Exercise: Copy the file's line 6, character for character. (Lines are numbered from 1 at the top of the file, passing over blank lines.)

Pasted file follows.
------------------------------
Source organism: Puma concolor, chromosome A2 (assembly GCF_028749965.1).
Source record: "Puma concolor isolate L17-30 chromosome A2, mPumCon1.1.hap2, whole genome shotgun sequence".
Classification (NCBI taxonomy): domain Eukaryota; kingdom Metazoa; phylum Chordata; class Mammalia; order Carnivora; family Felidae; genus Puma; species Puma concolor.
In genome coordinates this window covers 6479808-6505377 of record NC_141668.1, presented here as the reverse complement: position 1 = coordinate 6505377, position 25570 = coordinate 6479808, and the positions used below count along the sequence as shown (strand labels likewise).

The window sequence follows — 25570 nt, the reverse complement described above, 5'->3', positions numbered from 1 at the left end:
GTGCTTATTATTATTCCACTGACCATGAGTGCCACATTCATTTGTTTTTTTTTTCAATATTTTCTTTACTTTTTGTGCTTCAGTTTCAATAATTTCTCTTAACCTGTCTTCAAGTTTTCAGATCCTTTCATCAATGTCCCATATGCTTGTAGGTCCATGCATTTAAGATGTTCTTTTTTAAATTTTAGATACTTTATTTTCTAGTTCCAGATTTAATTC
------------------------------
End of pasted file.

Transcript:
GTGCTTATTATTATTCCACTGACCATGAGTGCCACATTCATTTGTTTTTTTTTTCAATATTTTCTTTACTTTTTGTGCTTCAGTTTCAATAATTTCTCTTAACCTGTCTTCAAGTTTTCAGATCCTTTCATCAATGTCCCATATGCTTGTAGGTCCATGCATTTAAGATGTTCTTTTTTAAATTTTAGATACTTTATTTTCTAGTTCCAGATTTAATTC